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According to Watergate mastermind and former Richard Nixon aide John Ehrlichman, the then-president launched the notorious (and ongoing) war on drugs in 1971 to disrupt that administration's two greatest perceived threats: black people and antiwar leftists.
"The Nixon campaign in 1968, and the Nixon White House after that, had two enemies: the antiwar left and black people. You understand what I'm saying?" Ehrlichman told Baum. "We knew we couldn't make it illegal to be either against the war or black, but by getting the public to associate the hippies with marijuana and blacks with heroin, and then criminalizing both heavily, we could disrupt those communities. We could arrest their leaders, raid their homes, break up their meetings, and vilify them night after night on the evening news. Did we know we were lying about the drugs? Of course we did."
originally posted by: AdmireTheDistance
The original source of the story says that it's something the reporter recalled Ehrlichman saying in a 1994 interview. So why is this a story now, and why did it take this reporter 22 years to 'recall' this statement?
Baum explained to The Huffington Post why he didn’t include the quote in his 1996 book, Smoke and Mirrors: The War on Drugs and the Politics of Failure.
“There are no authorial interviews in [Smoke and Mirrors] at all; it’s written to put the reader in the room as events transpire,” Baum said in an email. “Therefore, the quote didn’t fit. It did change all the reporting I did for the book, though, and changed the way I worked thereafter.”
The quote does, however, appear in the 2012 book The Moment, a collection of “life-changing stories” from writers and artists.
Would it surprise you to learn that the War on Drugs had it's origins in neutralising the enemies of the Nixon administration?
originally posted by: Metallicus
a reply to: cuckooold
Well considering Nixon was the one that got us OUT of Johnson's war in Vietnam; you would be hard pressed to prove that Nixon had it in for the anti-war crowd. I also find it amusing how little Nixon did to earn his impeachment. By today's standards the guy was a saint.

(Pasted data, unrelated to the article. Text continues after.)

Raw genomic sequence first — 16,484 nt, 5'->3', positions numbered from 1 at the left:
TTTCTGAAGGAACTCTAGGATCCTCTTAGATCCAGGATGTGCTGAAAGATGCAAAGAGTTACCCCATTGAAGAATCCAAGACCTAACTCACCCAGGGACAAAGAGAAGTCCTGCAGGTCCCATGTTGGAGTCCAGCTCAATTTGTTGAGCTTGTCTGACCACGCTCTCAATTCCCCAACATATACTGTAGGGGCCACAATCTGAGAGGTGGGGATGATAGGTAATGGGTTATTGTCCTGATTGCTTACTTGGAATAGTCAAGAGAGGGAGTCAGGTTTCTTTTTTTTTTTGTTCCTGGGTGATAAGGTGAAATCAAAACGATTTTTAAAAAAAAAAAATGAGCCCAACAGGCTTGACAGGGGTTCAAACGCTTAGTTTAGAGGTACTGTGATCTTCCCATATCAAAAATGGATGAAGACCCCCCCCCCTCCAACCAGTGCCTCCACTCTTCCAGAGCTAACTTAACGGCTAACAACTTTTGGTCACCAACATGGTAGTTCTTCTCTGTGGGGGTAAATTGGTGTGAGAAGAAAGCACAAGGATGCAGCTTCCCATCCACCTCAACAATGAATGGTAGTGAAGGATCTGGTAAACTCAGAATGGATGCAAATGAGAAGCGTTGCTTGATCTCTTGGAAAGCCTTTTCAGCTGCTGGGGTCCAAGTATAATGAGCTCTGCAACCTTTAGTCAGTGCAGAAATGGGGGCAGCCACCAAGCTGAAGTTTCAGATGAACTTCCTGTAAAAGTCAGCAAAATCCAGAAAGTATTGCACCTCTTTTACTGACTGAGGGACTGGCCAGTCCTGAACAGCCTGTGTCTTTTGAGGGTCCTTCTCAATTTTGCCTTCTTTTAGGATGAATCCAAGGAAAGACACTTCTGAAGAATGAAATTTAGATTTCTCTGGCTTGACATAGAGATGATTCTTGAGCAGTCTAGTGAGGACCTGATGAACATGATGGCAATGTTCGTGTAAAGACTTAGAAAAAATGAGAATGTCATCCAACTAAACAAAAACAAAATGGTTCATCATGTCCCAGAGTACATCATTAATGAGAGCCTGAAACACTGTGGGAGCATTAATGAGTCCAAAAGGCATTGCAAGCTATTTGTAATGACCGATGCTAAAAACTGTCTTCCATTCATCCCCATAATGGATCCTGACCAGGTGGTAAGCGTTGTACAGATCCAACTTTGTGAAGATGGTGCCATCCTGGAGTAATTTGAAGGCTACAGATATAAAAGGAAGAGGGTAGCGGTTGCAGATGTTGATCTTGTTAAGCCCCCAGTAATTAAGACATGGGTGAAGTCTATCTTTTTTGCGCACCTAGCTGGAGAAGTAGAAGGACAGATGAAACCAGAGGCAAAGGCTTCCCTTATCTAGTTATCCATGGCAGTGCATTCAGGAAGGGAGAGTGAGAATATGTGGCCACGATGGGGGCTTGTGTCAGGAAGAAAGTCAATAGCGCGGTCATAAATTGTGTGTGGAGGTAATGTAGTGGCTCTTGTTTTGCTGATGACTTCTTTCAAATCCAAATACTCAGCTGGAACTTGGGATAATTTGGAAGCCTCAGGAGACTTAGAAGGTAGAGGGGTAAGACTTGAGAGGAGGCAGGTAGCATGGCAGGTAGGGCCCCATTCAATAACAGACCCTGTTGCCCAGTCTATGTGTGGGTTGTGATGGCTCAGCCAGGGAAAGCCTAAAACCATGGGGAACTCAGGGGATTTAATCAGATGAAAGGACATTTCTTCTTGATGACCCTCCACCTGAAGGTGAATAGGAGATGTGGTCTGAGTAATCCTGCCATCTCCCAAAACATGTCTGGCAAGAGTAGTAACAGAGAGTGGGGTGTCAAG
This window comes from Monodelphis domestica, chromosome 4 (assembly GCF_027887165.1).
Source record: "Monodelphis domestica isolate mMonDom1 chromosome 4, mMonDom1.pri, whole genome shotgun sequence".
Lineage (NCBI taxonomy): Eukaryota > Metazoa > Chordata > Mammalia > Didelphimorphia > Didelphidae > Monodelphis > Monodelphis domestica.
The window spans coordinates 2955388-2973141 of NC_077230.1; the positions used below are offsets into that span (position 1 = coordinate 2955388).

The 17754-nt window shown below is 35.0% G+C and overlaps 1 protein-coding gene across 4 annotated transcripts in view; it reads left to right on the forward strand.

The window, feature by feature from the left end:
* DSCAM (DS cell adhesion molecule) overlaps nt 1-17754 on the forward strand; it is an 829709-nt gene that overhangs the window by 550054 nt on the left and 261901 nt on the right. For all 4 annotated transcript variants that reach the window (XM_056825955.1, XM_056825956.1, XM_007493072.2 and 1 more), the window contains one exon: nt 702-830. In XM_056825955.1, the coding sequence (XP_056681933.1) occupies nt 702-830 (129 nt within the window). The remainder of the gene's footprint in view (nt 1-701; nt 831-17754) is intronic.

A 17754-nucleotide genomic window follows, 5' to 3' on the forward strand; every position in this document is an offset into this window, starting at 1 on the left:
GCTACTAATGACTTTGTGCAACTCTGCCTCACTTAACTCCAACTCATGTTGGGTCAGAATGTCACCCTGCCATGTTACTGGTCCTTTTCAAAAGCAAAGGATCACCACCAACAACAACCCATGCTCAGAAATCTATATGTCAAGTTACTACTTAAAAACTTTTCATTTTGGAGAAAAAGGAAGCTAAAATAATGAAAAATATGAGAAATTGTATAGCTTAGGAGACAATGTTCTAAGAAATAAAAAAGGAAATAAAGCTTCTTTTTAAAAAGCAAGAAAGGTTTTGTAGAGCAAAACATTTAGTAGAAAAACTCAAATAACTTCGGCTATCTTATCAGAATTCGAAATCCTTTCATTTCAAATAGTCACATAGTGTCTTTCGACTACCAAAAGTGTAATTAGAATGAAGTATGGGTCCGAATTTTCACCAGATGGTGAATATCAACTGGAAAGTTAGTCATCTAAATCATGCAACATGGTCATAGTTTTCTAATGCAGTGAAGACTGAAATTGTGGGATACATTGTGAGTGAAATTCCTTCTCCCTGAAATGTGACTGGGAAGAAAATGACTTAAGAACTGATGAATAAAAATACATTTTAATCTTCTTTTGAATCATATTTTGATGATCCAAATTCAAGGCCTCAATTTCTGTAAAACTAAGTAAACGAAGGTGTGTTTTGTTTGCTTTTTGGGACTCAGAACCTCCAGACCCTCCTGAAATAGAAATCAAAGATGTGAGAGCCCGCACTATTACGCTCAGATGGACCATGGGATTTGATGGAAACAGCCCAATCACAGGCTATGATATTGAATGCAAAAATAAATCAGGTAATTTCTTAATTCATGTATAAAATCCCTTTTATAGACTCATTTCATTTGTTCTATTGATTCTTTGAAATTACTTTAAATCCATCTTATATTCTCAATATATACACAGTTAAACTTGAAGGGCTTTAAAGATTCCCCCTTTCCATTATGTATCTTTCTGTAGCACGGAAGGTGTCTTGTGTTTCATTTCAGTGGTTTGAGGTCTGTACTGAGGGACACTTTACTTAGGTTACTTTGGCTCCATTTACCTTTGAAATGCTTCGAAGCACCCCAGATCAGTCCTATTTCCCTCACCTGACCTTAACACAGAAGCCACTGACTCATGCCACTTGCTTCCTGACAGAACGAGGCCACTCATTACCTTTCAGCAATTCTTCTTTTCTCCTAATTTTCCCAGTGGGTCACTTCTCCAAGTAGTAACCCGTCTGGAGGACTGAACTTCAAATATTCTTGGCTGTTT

By the time of the election in November 1968, LBJ had evidence Nixon had sabotaged the Vietnam war peace talks - or, as he put it, that Nixon was guilty of treason and had "blood on his hands".
Well considering Nixon was the one that got us OUT of Johnson's war in Vietnam; you would be hard pressed to prove that Nixon had it in for the anti-war crowd
The largest foreign holder of U.S. debt is China, which owns more about $1.2 trillion in bills, notes and bonds, according to the Treasury.
Hancock makes the point that we enjoy numerous freedoms denied our ancestors, making it “exceedingly strange that Western civilization in the twenty-first century enjoys no real freedom of consciousness.”
Of course these days continuous Drug War propaganda has the booboisie scared to death of psychedelics. For instance, this Graham Hancock Ted Talk was banned. Suprynowicz offers a number of long quotes from Terence McKenna and others on the freedom of conscious, including this from Thomas Szasz’s The Second Sin, If you talk to god, “that’s prayer. If God talks to you, that’s schizophrenia.”
“The war on drugs was never meant to be won. Instead, it will be prolonged as long as possible in order to allow various intelligence operations to wring the last few hundreds of millions of dollars in illicit profits from the global drug scam; then defeat will have to be declared. "Defeat" will mean, as it did in the case of the Vietnam War, that the media will correctly portray the true dimensions of the situation and the real players, and that public revulsion at the culpability, stupidity and venality of the Establishment's role will force a policy review.” ― Terence McKenna, Food of the Gods: The Search for the Original Tree of Knowledge